JIM: Probably in the same way I cope with the fact that nobody wants to pay for anything. The issue isn’t that people are willing to get something for free (even if it isn’t 100 percent legal), but that it’s incredibly easy to download music and software illegally. And there are (almost) no repercussions. I don’t think someone who regularly downloads Microsoft Windows and Office torrents would ever steal that same software from a Best Buy, because there’s a ton more risk involved there and the reward (saving one or two hundred dollars) is not worth it.

Per Aaron’s response above, I’d be ecstatic if someone pirated our album, and then immediately disappointed if that didn’t lead to them buying the album legitimately. I’d counter the “recorded music is destined to be free” theory with this: Why should it be free? Because you want it to be? It’d be great if stuff was free, but people have to make money to eat and drink and live. Arts need to be supported, and the support of music is done partly through buying someone’s recordings.

Q: What do you think of the idea that music is destined for the “cloud”? How do you, as both a musician and a listener, feel about this lack of ownership, about handing a personal music collection over to a centralized location?

JIM: I’m not sure I equate putting music onto the cloud with losing ownership. I mean, I guess the cloud can be hacked, but so can my computer, right? I think the fact that it allows you to download a song you purchased onto multiple devices is great. At least I think this is how it works for Apple, Amazon, etc…

AARON: This is going to be corny as hell, but art—and music in particular—has ALWAYS existed in “the cloud.” It comes down to how you define “ownership.” Is music a tangible commodity that can be owned by an individual and and distributed at will? Is music an experience, thoroughly unique every time, owned by he or she who is doing the experiencing? Some of both? All of both?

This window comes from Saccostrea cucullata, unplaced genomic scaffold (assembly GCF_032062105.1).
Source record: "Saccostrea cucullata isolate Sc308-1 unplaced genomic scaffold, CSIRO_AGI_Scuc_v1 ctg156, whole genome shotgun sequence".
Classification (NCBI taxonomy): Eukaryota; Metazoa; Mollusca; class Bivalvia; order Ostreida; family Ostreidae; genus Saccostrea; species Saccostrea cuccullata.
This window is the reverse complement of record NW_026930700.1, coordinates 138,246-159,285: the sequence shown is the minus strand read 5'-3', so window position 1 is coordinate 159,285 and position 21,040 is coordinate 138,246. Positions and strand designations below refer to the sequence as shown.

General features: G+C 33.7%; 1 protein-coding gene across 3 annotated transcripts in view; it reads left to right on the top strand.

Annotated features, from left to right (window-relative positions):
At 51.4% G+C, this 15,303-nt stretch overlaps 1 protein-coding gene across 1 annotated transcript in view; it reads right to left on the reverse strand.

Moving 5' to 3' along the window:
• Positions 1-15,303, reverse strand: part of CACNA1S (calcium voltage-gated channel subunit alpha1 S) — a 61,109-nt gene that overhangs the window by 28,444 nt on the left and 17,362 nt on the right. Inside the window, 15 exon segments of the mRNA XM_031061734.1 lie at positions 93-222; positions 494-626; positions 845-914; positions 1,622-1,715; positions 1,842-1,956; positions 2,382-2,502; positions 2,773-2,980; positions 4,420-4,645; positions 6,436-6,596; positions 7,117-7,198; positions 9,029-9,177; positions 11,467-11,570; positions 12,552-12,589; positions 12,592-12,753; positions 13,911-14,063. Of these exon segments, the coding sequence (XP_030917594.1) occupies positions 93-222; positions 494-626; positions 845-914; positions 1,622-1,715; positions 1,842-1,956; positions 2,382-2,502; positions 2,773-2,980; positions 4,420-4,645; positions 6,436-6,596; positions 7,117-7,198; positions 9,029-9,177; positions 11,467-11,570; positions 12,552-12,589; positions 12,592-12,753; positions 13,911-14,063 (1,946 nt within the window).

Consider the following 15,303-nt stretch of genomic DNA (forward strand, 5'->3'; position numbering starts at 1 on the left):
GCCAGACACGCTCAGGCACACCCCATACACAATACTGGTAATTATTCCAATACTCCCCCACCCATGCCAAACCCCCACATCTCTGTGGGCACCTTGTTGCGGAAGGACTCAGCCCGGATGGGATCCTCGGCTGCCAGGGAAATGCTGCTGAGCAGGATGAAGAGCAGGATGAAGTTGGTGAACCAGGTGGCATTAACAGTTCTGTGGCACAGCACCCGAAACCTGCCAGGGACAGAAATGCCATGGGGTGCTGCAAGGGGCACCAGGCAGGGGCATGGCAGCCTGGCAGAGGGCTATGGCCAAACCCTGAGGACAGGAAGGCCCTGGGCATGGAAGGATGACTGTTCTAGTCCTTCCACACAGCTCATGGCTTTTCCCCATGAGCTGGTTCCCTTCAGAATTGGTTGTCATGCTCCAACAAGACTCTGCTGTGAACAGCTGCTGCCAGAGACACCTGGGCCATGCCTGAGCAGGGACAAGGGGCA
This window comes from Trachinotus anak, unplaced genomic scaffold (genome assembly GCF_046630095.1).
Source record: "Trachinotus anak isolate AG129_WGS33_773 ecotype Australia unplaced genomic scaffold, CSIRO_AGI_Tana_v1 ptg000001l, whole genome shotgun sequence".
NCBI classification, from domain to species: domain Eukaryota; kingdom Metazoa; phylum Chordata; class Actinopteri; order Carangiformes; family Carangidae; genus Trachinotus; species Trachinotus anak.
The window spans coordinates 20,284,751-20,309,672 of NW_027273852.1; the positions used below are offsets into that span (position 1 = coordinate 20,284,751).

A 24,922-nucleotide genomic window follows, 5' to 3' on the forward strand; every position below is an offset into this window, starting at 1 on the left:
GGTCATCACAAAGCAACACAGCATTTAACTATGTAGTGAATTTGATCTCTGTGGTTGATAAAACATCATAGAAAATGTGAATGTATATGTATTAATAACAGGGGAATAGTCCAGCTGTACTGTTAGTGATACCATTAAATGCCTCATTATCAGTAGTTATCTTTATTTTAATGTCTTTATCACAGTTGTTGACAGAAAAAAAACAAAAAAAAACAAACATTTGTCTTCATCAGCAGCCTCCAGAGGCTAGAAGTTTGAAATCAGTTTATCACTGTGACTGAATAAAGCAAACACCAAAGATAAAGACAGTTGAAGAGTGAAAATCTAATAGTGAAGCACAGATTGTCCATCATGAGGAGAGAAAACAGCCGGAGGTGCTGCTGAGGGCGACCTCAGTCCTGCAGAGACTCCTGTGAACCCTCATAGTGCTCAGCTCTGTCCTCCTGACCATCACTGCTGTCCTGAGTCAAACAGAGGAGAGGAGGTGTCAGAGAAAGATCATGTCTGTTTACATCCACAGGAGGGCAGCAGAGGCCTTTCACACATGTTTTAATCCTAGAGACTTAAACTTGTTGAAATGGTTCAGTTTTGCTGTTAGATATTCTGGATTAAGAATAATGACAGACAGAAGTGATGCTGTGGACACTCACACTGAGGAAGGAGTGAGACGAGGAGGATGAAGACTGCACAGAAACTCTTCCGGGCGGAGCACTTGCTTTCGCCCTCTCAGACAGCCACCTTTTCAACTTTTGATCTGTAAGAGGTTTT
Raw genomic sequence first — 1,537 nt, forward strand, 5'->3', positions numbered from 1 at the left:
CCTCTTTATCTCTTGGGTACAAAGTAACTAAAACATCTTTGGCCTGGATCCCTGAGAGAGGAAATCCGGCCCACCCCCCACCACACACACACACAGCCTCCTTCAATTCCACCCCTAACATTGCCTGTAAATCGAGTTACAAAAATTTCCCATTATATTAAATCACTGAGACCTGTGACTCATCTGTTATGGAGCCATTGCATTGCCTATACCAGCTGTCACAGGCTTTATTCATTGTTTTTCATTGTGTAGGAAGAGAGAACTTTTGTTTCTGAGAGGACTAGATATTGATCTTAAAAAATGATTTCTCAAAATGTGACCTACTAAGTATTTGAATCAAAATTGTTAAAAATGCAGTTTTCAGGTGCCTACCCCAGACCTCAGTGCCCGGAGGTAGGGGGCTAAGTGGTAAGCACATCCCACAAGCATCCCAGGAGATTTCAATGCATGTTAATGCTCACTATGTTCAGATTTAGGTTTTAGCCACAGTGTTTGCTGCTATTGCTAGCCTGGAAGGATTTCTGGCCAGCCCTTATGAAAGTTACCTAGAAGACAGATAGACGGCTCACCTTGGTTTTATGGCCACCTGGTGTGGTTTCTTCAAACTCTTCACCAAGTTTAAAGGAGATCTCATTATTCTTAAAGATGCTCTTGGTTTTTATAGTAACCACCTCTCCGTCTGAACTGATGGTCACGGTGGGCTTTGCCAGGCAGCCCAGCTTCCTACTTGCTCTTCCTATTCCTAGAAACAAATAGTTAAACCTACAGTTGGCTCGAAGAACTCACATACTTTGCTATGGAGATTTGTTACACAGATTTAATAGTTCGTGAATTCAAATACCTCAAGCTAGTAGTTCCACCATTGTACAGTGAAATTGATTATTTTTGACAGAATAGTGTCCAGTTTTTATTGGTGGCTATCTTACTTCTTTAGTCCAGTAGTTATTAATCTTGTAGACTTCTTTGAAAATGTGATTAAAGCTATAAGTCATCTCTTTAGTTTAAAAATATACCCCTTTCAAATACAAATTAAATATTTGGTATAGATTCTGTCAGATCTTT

Q: Technology has become so all-consuming in the 21st century that it seems in a way to be overwhelming the very idea of music itself. How do you guys stay in touch with music versus the technology that surrounds music? Do you even feel as if that’s important, or has everything truly changed?

AARON: Technology that’s used to create, distribute, or consume music is, I think, inseparable from the music itself. To me, finding the right technology (or figuring out how to best navigate the technology you have) is just as important as writing the right chord progression, or finding the right place for harmonies to overlap. And of course, “right” is subjective. To some, music sounds better when it sounds as though no “modern” technology was used. Others think it sounds better when technology smoothes over all the imperfections. To most, it’s probably somewhere in the middle. Now, did we go and use auto-tune on this record? HELL YES WE DID! But we didn’t go nuts with it.

JIM: I think, in regards to technology, that everything has changed, but for the better. I think it’s analogous to television. Forty years ago, there were three channels. Then the technology came along that allowed everyone to have 500-plus channels. Yes, there’s a higher percentage of shitty TV out there, but the overall number of brilliant shows is way, way higher than it was 40 years ago.